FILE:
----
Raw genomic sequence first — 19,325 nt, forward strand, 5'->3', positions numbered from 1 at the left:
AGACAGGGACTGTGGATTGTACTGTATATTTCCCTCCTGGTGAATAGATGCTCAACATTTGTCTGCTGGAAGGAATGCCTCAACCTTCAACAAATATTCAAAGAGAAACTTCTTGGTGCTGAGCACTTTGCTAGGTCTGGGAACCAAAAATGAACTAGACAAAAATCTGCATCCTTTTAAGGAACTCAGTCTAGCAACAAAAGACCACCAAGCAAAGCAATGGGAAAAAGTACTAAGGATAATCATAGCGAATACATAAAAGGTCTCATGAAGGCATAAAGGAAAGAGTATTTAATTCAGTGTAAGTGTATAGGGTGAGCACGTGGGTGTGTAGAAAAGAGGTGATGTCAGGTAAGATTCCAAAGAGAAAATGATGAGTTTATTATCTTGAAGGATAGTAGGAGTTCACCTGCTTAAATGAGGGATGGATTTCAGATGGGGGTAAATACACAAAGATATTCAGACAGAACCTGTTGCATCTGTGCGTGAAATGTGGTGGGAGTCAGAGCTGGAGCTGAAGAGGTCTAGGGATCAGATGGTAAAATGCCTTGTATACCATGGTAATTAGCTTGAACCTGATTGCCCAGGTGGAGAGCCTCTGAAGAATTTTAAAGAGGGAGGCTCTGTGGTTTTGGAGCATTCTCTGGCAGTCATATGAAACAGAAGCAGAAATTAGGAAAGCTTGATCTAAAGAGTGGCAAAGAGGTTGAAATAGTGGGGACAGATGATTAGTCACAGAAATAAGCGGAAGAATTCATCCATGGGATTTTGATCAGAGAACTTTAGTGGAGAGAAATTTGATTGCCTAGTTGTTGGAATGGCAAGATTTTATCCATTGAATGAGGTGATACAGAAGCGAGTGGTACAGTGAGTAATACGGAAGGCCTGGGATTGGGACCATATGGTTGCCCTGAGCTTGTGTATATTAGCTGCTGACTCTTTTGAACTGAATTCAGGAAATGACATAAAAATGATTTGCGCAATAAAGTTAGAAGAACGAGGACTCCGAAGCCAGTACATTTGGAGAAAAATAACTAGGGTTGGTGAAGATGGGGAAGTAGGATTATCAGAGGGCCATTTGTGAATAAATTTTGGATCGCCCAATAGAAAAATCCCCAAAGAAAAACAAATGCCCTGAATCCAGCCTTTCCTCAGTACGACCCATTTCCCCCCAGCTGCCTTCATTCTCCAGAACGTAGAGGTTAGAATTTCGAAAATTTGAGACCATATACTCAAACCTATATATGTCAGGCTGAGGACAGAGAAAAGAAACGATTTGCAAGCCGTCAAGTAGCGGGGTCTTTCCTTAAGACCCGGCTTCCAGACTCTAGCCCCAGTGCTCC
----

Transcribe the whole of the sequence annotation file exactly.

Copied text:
Raw genomic sequence first — 19,325 nt, forward strand, 5'->3', positions numbered from 1 at the left:
AGACAGGGACTGTGGATTGTACTGTATATTTCCCTCCTGGTGAATAGATGCTCAACATTTGTCTGCTGGAAGGAATGCCTCAACCTTCAACAAATATTCAAAGAGAAACTTCTTGGTGCTGAGCACTTTGCTAGGTCTGGGAACCAAAAATGAACTAGACAAAAATCTGCATCCTTTTAAGGAACTCAGTCTAGCAACAAAAGACCACCAAGCAAAGCAATGGGAAAAAGTACTAAGGATAATCATAGCGAATACATAAAAGGTCTCATGAAGGCATAAAGGAAAGAGTATTTAATTCAGTGTAAGTGTATAGGGTGAGCACGTGGGTGTGTAGAAAAGAGGTGATGTCAGGTAAGATTCCAAAGAGAAAATGATGAGTTTATTATCTTGAAGGATAGTAGGAGTTCACCTGCTTAAATGAGGGATGGATTTCAGATGGGGGTAAATACACAAAGATATTCAGACAGAACCTGTTGCATCTGTGCGTGAAATGTGGTGGGAGTCAGAGCTGGAGCTGAAGAGGTCTAGGGATCAGATGGTAAAATGCCTTGTATACCATGGTAATTAGCTTGAACCTGATTGCCCAGGTGGAGAGCCTCTGAAGAATTTTAAAGAGGGAGGCTCTGTGGTTTTGGAGCATTCTCTGGCAGTCATATGAAACAGAAGCAGAAATTAGGAAAGCTTGATCTAAAGAGTGGCAAAGAGGTTGAAATAGTGGGGACAGATGATTAGTCACAGAAATAAGCGGAAGAATTCATCCATGGGATTTTGATCAGAGAACTTTAGTGGAGAGAAATTTGATTGCCTAGTTGTTGGAATGGCAAGATTTTATCCATTGAATGAGGTGATACAGAAGCGAGTGGTACAGTGAGTAATACGGAAGGCCTGGGATTGGGACCATATGGTTGCCCTGAGCTTGTGTATATTAGCTGCTGACTCTTTTGAACTGAATTCAGGAAATGACATAAAAATGATTTGCGCAATAAAGTTAGAAGAACGAGGACTCCGAAGCCAGTACATTTGGAGAAAAATAACTAGGGTTGGTGAAGATGGGGAAGTAGGATTATCAGAGGGCCATTTGTGAATAAATTTTGGATCGCCCAATAGAAAAATCCCCAAAGAAAAACAAATGCCCTGAATCCAGCCTTTCCTCAGTACGACCCATTTCCCCCCAGCTGCCTTCATTCTCCAGAACGTAGAGGTTAGAATTTCGAAAATTTGAGACCATATACTCAAACCTATATATGTCAGGCTGAGGACAGAGAAAAGAAACGATTTGCAAGCCGTCAAGTAGCGGGGTCTTTCCTTAAGACCCGGCTTCCAGACTCTAGCCCCAGTGCTCC